In order to address the interaction of the above molecules across junctions in living cells, we used a reporter system employing FRET (Figure 2 A), which allows one to monitor cadherin trans interactions with high spatial and temporal resolution [9]. The FRET donor and acceptor comprised N-cadherin molecules in which Cerulean (donor) or Venus (acceptor) was inserted into the second extracellular cadherin repeat (at position 151 of the mature protein). Acceptor bleach FRET experiments were performed to examine the molecular interactions of the WT construct and the different mutants with a high spatial resolution. Two populations of COS7 cells either expressing N-cadherin-Venus or -Cerulean were mixed and plated together at a density appropriate for junction assembly. Bleaching of the FRET acceptor Venus within a junction formed by N-cadherin-Venus and –Cerulean respectively, led to dequenching of the FRET donor Cerulean. The FRET ratio was determined as the ratio (IpostDonor – IpreDonor)/IpostDonor. In Figure 2 B an example of an N-cadherin-WT acceptor bleach experiment is shown. The mean of the resulting FRET ratio was 19.9 ± 1.1% (mean ± SEM, n = 35) reflecting the trans interaction of the N-cadherin-Venus and –Cerulean molecules across the junction (Figure 2 C). The W2A mutant (X-dimer) showed a significant increase (% FRET = 29.4 ± 1.4%, n = 32) in the FRET signal compared to the WT (Figure 2 C; Figure S1). This result confirms our previous data [9] and structural in vitro analyses [5] of the W2A mutant showing that the distance of the two EC2 domains is much closer in the W2A mutant than in the WT cadherin. The FRET signal for N-cadherin-R14E (X-dimer mutant) was significantly lower (14.0 ± 0.9%, n = 29) compared to the WT (Figure 2 C; Figure S1). This observation was unanticipated since the crystal structure of E-cadherin-EC1-EC2-K14E, is predicted to be essentially indistinguishable from the E-cadherin-EC1-EC2-WT structure [5]. The FRET efficiency of the cis double mutant N-cadherin-V81D/V174D (22.4 ± 1.2%, n = 33) showed no significant difference when compared to the WT indicating that the distance of the EC2 domains of the trans dimers did not change due to the cis mutation (Figure 2 C; Figure S1). We measured the background signal by conducting an acceptor bleach FRET assay with an N-cadherin clone in which the fluorophore was inserted between the EC5 domain and the transmembrane domain (Figure 1 A). The predicted distance between the fluorophores is ~ 380Å [7], which is well beyond the sensitivity of a FRET experiment. The measured FRET ratio with the EC5-XFP pair was significantly smaller (Figure S1 B, 3.8 ± 2.7%, n = 8) than any of the ratios obtained for the mutant or WT junctions, which indicates that the FRET signal is indeed due to the trans interaction of the cadherins.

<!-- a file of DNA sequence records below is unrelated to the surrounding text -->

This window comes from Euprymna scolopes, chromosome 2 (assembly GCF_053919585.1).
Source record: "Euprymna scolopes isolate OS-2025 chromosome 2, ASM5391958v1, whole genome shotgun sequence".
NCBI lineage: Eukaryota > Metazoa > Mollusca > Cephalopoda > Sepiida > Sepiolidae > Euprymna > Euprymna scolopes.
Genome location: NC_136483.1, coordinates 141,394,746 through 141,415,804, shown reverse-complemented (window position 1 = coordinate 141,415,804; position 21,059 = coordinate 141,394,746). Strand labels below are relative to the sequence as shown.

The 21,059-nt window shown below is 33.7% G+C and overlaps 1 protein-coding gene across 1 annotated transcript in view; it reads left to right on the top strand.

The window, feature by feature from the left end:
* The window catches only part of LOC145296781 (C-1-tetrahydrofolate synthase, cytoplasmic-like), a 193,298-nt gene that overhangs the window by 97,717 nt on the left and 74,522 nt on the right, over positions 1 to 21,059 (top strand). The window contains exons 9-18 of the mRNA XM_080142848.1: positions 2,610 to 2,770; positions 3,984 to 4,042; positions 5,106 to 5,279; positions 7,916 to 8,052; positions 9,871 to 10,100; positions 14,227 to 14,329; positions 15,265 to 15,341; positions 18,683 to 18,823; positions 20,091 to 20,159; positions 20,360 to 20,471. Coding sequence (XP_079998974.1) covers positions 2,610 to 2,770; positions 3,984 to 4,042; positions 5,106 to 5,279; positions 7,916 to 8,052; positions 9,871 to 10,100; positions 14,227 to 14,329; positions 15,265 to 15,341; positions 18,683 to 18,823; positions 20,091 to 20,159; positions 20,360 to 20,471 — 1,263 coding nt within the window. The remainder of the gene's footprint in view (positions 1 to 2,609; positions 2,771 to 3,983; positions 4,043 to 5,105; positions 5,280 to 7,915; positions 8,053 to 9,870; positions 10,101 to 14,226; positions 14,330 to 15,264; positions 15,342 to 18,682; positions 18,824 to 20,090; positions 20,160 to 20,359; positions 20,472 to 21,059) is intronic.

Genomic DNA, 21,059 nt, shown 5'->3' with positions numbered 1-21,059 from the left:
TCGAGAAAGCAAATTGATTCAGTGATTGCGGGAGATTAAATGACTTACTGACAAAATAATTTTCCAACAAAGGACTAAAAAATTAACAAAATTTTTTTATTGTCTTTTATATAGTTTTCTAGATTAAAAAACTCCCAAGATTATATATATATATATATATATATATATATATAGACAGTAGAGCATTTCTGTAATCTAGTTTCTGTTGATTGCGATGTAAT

Figure 2. Analysis of the trans interaction of N-cadherin in living cells by acceptor bleach FRET experiments.

(A) Scheme depicting the insertion of Venus (FRET acceptor) and Cerulean (FRET donor) and the interactions of cadherin molecules across a cellular junction. If the two opposing molecules interact with each other in trans, the donor and acceptor are within the FRET distance, resulting in an increased acceptor emission and a donor quenching (upper panel). Upon bleaching of the FRET acceptor, the FRET donor is dequenched, leading to an increase in its fluorescence (lower panel). (B) Example for an acceptor bleach experiment with COS7-cells expressing either N-cadherin-Venus or –Cerulean. The upper two images show the Venus-channel before and after bleaching of the Venus signal in the junction (boxed region). The Cerulean channel is depicted in the lower two images. Bleaching of the Venus fluorescence leads to a dequenching of the FRET donor Cerulean, which can be observed in the lower two images. An enlargement of the junction (boxed region) is shown next to the images. (C) Quantitative comparison of the acceptor bleach experiments for N-cadherin-WT and its mutants. The bars represent the mean ± SEM. The mean of the W2A (n = 32) is significantly increased compared to the WT (n = 35, p < 0.0001, Mann Whitney, ***), while the mean of the mutant R14E was significantly lower (n = 29, p=0.0001, two-tailed unpaired t-test , ***). The cis mutant V81D/V174D (n = 33) does not show a significant difference (p=0.1158, two-tailed unpaired t-test). Scale bar = 20 µm.